MoneyPalooza Monstrosity — The Return: Multiemployer Bailout

Link: https://marypatcampbell.substack.com/p/moneypalooza-monstrosity-the-return

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Excerpt:

Now, you can say that they are just about to add $2 trillion to the federal debt, so what’s $2 trillion more? (and yes, people will be saying that – we shall see how much that money printer can go BRRRRRR)

In my own opinion, the standard measures for DB pension shortfalls greatly underestimate the cash flows needed, given this time of extremely low interest rates. But still, let’s pretend.

The public pension bailout would be at least 20 times the amount of a MEP bailout. Just because you bailout a set of pensions that would have pulled down a federal guarantee fund (the PBGC) does not mean you’re going to bailout other pensions that are much bigger and that you never guaranteed in the first place.

Author(s): Mary Pat Campbell

Publication Date: 3 March 2021

Publication Site: STUMP on Substack

Multiemployer pension measures cleared for relief bill vote

Link: https://www.pionline.com/legislation/multiemployer-pension-measures-cleared-relief-bill-vote

Excerpt:

Legislation to help struggling multiemployer pension funds is to remain in the COVID-19 relief measure headed for a Senate vote this week.

The package also calls for some funding relief for single-employer plans, through extended amortization periods and pension interest rate smoothing changes.

The pandemic relief package was approved by the House along party lines Feb. 27. Its pension provisions were at risk of being stripped until the Senate parliamentarian ruled late Monday that they fit the rules for a budget reconciliation process that allows Democrats to prevail under a simple majority.

Author(s): Hazel Bradford

Publication Date: 2 March 2021

Publication Site: Pensions & Investments

Teamsters Laud House Committee For Including Pension Reform In Stimulus Bill

Link: https://www.prnewswire.com/news-releases/teamsters-laud-house-committee-for-including-pension-reform-in-stimulus-bill-301225317.html

Excerpt:

 The Teamsters are applauding the House Ways & Means Committee’s inclusion of a multiemployer pension reform measure in a broader stimulus package introduced by the panel yesterday.

In unveiling language included in the Butch Lewis Emergency Pension Plan Relief Act of 2021, the House panel took the first step towards ensuring that millions of retirees and active workers who have played by the rules will receive the pension benefits they earned through years of hard work.

“The financial distress many of these plans are facing is beyond the control of retirees and workers,” Teamsters General President Jim Hoffa said. “While multiemployer pension plans have been buffeted by economic turbulence over the decades, the situation has been seriously exacerbated by the current pandemic.”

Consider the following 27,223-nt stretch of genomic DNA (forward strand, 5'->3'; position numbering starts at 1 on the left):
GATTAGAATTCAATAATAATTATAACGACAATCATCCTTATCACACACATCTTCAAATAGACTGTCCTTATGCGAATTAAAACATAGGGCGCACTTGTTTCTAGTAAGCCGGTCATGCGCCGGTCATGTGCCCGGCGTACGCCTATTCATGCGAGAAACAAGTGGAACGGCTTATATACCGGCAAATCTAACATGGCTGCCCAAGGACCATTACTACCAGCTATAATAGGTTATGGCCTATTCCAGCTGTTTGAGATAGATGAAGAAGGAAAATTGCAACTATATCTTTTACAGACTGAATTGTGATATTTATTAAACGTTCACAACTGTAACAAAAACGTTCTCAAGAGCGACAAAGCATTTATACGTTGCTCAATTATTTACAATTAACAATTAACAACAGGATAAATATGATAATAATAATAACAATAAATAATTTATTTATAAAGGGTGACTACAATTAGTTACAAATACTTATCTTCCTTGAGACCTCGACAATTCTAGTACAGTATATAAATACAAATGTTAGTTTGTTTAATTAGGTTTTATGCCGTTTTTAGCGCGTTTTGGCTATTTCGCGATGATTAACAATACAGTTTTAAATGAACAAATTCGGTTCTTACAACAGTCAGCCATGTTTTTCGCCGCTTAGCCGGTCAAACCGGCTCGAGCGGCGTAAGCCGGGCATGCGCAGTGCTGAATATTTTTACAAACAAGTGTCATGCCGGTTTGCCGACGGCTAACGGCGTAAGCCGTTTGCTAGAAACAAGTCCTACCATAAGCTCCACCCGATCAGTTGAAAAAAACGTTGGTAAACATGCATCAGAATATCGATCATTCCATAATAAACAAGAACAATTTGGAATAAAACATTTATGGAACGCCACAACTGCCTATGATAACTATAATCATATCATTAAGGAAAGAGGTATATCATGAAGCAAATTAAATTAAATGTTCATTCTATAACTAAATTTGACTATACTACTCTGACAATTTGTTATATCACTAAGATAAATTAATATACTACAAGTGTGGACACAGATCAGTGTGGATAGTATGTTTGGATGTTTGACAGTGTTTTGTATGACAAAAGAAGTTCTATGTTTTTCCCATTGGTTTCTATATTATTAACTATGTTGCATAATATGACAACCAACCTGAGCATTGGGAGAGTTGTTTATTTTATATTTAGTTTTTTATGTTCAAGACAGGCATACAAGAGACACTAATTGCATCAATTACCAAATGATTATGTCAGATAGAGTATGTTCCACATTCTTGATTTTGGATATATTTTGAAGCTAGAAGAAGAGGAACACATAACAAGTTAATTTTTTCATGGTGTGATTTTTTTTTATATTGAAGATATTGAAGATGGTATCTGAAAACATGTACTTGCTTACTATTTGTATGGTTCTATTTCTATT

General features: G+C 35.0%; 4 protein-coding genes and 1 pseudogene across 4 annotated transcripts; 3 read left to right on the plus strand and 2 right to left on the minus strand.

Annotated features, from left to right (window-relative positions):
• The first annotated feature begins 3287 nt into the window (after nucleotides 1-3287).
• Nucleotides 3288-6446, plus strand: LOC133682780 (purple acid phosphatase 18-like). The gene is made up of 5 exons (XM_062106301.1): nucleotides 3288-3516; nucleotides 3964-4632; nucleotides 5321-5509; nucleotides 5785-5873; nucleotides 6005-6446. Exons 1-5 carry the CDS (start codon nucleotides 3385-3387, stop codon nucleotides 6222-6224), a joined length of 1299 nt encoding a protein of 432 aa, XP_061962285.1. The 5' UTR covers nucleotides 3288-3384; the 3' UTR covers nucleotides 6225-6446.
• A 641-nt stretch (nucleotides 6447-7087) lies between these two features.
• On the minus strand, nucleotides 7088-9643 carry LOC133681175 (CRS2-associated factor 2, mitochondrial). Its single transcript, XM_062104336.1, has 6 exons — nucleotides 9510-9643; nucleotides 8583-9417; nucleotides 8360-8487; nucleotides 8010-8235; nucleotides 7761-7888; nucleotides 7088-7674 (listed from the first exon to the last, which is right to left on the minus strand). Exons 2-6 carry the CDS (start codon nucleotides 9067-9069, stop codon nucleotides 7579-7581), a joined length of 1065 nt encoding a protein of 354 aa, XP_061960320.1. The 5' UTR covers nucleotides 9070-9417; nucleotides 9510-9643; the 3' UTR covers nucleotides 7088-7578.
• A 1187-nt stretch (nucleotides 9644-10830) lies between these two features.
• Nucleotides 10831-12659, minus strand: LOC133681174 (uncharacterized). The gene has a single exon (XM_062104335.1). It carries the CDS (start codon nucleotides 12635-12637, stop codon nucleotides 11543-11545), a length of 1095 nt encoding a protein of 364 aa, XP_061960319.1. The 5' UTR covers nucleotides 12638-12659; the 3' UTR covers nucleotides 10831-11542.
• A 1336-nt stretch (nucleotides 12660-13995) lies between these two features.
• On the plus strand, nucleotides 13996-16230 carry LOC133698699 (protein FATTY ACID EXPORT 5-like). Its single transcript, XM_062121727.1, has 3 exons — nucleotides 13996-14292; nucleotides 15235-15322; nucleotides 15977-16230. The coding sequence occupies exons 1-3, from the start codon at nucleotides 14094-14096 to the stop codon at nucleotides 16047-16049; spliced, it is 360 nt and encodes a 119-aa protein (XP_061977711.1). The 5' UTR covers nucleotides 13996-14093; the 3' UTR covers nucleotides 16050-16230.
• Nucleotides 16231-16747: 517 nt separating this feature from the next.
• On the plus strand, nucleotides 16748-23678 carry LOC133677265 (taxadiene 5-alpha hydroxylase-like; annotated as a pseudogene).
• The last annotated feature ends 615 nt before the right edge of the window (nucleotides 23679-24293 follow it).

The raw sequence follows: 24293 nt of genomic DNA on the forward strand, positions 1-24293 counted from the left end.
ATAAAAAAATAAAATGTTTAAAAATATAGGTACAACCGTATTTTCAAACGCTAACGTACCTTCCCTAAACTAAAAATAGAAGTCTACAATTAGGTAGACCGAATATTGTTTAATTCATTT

Author(s): International Brotherhood of Teamsters

Publication Date: 9 February 2021

Publication Site: PR Newswire

Senate Rules-Keeper OKs Pension, Health Items: Stimulus Update

Link: https://finance.yahoo.com/news/senate-rules-keeper-oks-pension-014128087.html

Excerpt:

The Senate parliamentarian approved provisions in Joe Biden’s $1.9 trillion pandemic-relief bill aiding multi-employer pensions and providing laid-off workers with health-care premium subsidies.

….

Senate parliamentarian Elizabeth MacDonough has found that provisions bailing out multi-employer pensions and providing laid-off workers with health-care premium subsidies are eligible for the simple-majority process Democrats are using to pass the pandemic-relief bill.

“This economic crisis has hit already struggling pension plans like a wrecking ball, and the retirement security of millions of American workers depends on getting this package across the finish line,” Senate Finance Chair Ron Wyden said in a statement after his office said the parliamentarian made the two approvals.

Author(s): Bloomberg News

Publication Date: 1 March 2021

Publication Site: Yahoo Finance

Pension Crisis Is Challenge DOL Nominee Is Positioned to Handle

Link: https://news.bloomberglaw.com/daily-labor-report/pension-crisis-is-challenge-dol-nominee-is-positioned-to-handle

Excerpt:

Boston Mayor Marty Walsh has vowed to work with both parties as Labor Department secretary to address the hundreds of underfunded multiemployer pension plans in the U.S. that are now in danger of collapsing.

The big problem standing in his way? Congress has that power, not the U.S. Labor Department, according to labor attorneys and industry insiders. Which means that if Walsh is confirmed by the full Senate for the Cabinet spot, the two-term mayor will have to rely on his organized-labor background and a unique propensity to bridge divides and broker deals outside DOL’s scope to help rescue the tapped-out plans.